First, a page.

The quirky Everyjournal. Punk Nouveau.
Q: Any other promotion/interesting fact/random tid bit you want to share?
RB: I’m very excited to have a short story coming in Sunday Salon Magazine and to be participating in the Writing on It All project on Governor’s Island in NY this summer. This project is an intermedia project directed by Alexandra Chasin (The New School, Brief, Kissed By) and includes writers and artists from all over the country. We published work by Alex at Eckleburg and are always astounded with her intermedia and innovative projects. I’ll also be exhibiting a portion of this work at our Rue de Fleurus Salon & Reading Series this June 27th at the Johns Hopkins campus off Dupont Circle in DC, featuring Rick Moody as our reader. This event is open to the public and begins at 7:30 pm. We will be running a Rue de Fleurus event each semester with a plan to circulate between DC, Baltimore and NY. When Hopkins goes back to Florence, we will plan to hold a Rue there, too. The first event was kind of covert and wonderful and spectacular, a few writing and poetic friends collaboratively gathered at Brazenhead Bookstore in Manhattan. A very hush hush and small affair with whiskey and wine. Those with an aficion for worn and lovely books and spectacular art and good friends will understand how deeply in love we are with Brazenhead and how committed we are to creating a salon and gathering point that bridges this Atlantic corridor of cities so often isolated and isolating for writers. I’ve been fortunate to find good friends across the country, spend time with them in person, as well as online. I want to offer this to Eckleburg readers and contributors, too. The next event will be in Baltimore on the Homewood Campus. We are also running our second annual Gertrude Stein Award in Fiction 2014 guest-judged by Cris Mazza. First prize $1000. Our annual Eckleburg No. 18 is NOW on the bookshelves and we are beginning our brand new Workshop Series including an Essays Workshop with Chelsey Clammer and an upcoming workshop titled “How to Suck Less When Writing about Women.”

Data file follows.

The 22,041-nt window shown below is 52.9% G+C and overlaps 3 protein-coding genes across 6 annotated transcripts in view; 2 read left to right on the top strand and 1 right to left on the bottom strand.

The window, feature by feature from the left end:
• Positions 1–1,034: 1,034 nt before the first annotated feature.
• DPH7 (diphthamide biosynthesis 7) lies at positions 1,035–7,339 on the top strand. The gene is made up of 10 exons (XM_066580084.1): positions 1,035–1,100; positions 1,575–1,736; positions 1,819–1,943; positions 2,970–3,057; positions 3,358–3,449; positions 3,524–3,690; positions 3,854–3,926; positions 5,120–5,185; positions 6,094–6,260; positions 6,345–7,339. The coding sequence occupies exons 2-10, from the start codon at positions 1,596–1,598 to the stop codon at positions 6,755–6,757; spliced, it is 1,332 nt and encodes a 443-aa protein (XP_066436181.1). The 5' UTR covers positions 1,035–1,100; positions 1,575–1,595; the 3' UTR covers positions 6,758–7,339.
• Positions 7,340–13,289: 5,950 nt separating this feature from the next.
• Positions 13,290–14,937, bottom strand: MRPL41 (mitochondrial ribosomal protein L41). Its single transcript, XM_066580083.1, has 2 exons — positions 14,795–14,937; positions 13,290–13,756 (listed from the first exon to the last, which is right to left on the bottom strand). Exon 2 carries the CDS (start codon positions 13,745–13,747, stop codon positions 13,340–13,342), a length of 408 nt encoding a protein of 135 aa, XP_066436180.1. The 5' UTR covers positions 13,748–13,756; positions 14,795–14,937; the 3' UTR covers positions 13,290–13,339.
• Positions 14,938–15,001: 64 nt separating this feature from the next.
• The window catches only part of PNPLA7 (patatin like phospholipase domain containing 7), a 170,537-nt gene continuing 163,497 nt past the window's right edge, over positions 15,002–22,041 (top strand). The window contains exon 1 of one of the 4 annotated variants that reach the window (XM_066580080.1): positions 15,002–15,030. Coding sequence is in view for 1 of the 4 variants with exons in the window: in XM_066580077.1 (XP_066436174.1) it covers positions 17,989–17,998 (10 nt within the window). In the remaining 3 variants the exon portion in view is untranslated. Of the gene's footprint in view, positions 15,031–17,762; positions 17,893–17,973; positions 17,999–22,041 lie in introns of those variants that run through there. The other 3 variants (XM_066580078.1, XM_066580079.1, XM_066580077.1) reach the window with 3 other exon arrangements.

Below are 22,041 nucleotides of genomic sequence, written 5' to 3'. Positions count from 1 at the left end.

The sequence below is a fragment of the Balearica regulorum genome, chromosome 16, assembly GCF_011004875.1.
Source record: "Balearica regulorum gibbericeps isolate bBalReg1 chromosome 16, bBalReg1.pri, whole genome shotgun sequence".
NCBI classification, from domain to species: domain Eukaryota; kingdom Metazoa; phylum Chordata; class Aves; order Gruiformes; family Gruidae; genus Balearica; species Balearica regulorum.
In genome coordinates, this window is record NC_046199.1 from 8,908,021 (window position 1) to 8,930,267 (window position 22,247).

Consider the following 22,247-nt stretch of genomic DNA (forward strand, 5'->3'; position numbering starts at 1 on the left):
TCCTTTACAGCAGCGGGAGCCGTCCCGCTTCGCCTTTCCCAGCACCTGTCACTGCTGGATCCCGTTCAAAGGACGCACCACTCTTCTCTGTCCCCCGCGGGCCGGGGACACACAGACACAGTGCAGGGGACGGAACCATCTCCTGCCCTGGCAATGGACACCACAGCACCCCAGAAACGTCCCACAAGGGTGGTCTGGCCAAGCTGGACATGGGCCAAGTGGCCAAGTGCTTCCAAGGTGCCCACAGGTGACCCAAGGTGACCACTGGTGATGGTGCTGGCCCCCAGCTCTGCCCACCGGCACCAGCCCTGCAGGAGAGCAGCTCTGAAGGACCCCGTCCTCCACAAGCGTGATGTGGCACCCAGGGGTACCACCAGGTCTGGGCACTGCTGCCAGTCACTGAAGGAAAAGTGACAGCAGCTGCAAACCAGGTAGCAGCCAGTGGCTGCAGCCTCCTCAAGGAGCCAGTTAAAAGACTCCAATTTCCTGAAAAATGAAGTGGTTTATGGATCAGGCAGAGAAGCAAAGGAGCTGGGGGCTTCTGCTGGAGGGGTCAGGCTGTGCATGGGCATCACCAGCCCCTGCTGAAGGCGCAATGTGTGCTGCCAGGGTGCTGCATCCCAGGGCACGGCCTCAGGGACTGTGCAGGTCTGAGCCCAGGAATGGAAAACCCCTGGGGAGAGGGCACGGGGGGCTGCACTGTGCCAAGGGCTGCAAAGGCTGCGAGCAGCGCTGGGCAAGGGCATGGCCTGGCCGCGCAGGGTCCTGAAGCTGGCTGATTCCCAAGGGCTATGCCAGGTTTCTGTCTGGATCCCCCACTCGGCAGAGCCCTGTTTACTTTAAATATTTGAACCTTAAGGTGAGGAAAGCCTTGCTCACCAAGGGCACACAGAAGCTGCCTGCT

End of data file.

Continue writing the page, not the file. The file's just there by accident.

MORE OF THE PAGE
Rae Bryant’s short story collection, The Indefinite State of Imaginary Morals, released fromPatasola Press, NY, in June 2011. Her stories and essays have appeared in The Paris Review,The Missouri Review, StoryQuarterly, McSweeney’s, Huffington Post, BLIP Magazine, Gargoyle Magazine, and Redivider, among other publications and have been nominated for thePen/Hemingway, Pen Emerging Writers, and Pushcart awards. She has won awards in fiction from Whidbey Writers and Johns Hopkins as well as fellowships from the VCCA and Hopkins to write, study and teach in Florence, Italy. She earned a Masters in Writing from Hopkins where she continues to teach creative writing and is editor in chief of the university-housed literary and arts journal, The Doctor T. J. Eckleburg Review. She has also taught in the International Writing Program at The University of Iowa. She is represented by Jennifer Carlson with Dunow, Carlson & Lerner Literary Agency.